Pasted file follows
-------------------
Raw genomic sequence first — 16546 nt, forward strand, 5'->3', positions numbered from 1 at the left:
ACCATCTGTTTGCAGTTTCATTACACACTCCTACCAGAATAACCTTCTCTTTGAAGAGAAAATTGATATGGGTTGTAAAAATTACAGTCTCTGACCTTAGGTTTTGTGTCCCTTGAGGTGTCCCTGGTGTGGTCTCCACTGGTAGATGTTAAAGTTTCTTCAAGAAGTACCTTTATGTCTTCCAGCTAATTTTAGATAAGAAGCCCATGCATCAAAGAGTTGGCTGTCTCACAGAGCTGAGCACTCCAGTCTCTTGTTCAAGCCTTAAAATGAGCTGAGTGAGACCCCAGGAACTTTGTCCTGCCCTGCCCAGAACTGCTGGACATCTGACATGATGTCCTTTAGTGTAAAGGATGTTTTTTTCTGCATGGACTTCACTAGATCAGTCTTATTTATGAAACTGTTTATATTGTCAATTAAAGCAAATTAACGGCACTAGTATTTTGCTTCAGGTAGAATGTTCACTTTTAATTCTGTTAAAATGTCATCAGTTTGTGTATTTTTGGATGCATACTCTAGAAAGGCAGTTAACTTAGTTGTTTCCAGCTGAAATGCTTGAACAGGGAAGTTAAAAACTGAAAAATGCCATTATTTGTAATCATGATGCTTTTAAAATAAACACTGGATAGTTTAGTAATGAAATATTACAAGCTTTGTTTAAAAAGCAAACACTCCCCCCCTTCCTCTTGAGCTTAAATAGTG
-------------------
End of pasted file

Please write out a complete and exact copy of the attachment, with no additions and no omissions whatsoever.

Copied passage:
Raw genomic sequence first — 16546 nt, forward strand, 5'->3', positions numbered from 1 at the left:
ACCATCTGTTTGCAGTTTCATTACACACTCCTACCAGAATAACCTTCTCTTTGAAGAGAAAATTGATATGGGTTGTAAAAATTACAGTCTCTGACCTTAGGTTTTGTGTCCCTTGAGGTGTCCCTGGTGTGGTCTCCACTGGTAGATGTTAAAGTTTCTTCAAGAAGTACCTTTATGTCTTCCAGCTAATTTTAGATAAGAAGCCCATGCATCAAAGAGTTGGCTGTCTCACAGAGCTGAGCACTCCAGTCTCTTGTTCAAGCCTTAAAATGAGCTGAGTGAGACCCCAGGAACTTTGTCCTGCCCTGCCCAGAACTGCTGGACATCTGACATGATGTCCTTTAGTGTAAAGGATGTTTTTTTCTGCATGGACTTCACTAGATCAGTCTTATTTATGAAACTGTTTATATTGTCAATTAAAGCAAATTAACGGCACTAGTATTTTGCTTCAGGTAGAATGTTCACTTTTAATTCTGTTAAAATGTCATCAGTTTGTGTATTTTTGGATGCATACTCTAGAAAGGCAGTTAACTTAGTTGTTTCCAGCTGAAATGCTTGAACAGGGAAGTTAAAAACTGAAAAATGCCATTATTTGTAATCATGATGCTTTTAAAATAAACACTGGATAGTTTAGTAATGAAATATTACAAGCTTTGTTTAAAAAGCAAACACTCCCCCCCTTCCTCTTGAGCTTAAATAGTG